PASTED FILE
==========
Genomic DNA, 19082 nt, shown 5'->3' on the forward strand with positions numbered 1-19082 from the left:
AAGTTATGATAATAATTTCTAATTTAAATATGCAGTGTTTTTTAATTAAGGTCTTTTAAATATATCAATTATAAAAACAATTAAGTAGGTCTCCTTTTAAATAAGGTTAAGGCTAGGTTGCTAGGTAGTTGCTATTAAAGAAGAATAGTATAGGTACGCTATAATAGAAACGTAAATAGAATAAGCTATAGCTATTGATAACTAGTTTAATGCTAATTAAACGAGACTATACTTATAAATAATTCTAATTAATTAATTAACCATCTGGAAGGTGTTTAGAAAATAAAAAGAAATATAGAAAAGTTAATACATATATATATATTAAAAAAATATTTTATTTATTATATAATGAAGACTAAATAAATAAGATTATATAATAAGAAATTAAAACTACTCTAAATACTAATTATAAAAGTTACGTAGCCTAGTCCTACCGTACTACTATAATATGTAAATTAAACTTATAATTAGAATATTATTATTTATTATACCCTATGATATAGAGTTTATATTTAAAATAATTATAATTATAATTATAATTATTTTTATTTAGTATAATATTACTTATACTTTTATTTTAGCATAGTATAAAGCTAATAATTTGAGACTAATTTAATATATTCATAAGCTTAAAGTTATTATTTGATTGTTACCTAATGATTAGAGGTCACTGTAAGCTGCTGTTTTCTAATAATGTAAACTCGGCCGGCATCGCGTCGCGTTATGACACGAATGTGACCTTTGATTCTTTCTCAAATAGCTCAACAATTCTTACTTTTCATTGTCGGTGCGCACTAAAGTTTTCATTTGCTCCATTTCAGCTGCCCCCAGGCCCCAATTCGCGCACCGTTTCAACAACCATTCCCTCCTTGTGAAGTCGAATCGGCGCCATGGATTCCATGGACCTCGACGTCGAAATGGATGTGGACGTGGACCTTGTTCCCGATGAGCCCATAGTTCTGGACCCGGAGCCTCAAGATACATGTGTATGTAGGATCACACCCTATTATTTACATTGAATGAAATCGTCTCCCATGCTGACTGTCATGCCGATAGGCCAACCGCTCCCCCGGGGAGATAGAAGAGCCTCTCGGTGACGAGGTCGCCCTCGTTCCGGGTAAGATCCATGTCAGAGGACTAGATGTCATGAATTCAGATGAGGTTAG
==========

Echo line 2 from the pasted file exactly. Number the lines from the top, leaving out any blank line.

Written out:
AAGTTATGATAATAATTTCTAATTTAAATATGCAGTGTTTTTTAATTAAGGTCTTTTAAATATATCAATTATAAAAACAATTAAGTAGGTCTCCTTTTAAATAAGGTTAAGGCTAGGTTGCTAGGTAGTTGCTATTAAAGAAGAATAGTATAGGTACGCTATAATAGAAACGTAAATAGAATAAGCTATAGCTATTGATAACTAGTTTAATGCTAATTAAACGAGACTATACTTATAAATAATTCTAATTAATTAATTAACCATCTGGAAGGTGTTTAGAAAATAAAAAGAAATATAGAAAAGTTAATACATATATATATATTAAAAAAATATTTTATTTATTATATAATGAAGACTAAATAAATAAGATTATATAATAAGAAATTAAAACTACTCTAAATACTAATTATAAAAGTTACGTAGCCTAGTCCTACCGTACTACTATAATATGTAAATTAAACTTATAATTAGAATATTATTATTTATTATACCCTATGATATAGAGTTTATATTTAAAATAATTATAATTATAATTATAATTATTTTTATTTAGTATAATATTACTTATACTTTTATTTTAGCATAGTATAAAGCTAATAATTTGAGACTAATTTAATATATTCATAAGCTTAAAGTTATTATTTGATTGTTACCTAATGATTAGAGGTCACTGTAAGCTGCTGTTTTCTAATAATGTAAACTCGGCCGGCATCGCGTCGCGTTATGACACGAATGTGACCTTTGATTCTTTCTCAAATAGCTCAACAATTCTTACTTTTCATTGTCGGTGCGCACTAAAGTTTTCATTTGCTCCATTTCAGCTGCCCCCAGGCCCCAATTCGCGCACCGTTTCAACAACCATTCCCTCCTTGTGAAGTCGAATCGGCGCCATGGATTCCATGGACCTCGACGTCGAAATGGATGTGGACGTGGACCTTGTTCCCGATGAGCCCATAGTTCTGGACCCGGAGCCTCAAGATACATGTGTATGTAGGATCACACCCTATTATTTACATTGAATGAAATCGTCTCCCATGCTGACTGTCATGCCGATAGGCCAACCGCTCCCCCGGGGAGATAGAAGAGCCTCTCGGTGACGAGGTCGCCCTCGTTCCGGGTAAGATCCATGTCAGAGGACTAGATGTCATGAATTCAGATGAGGTTAG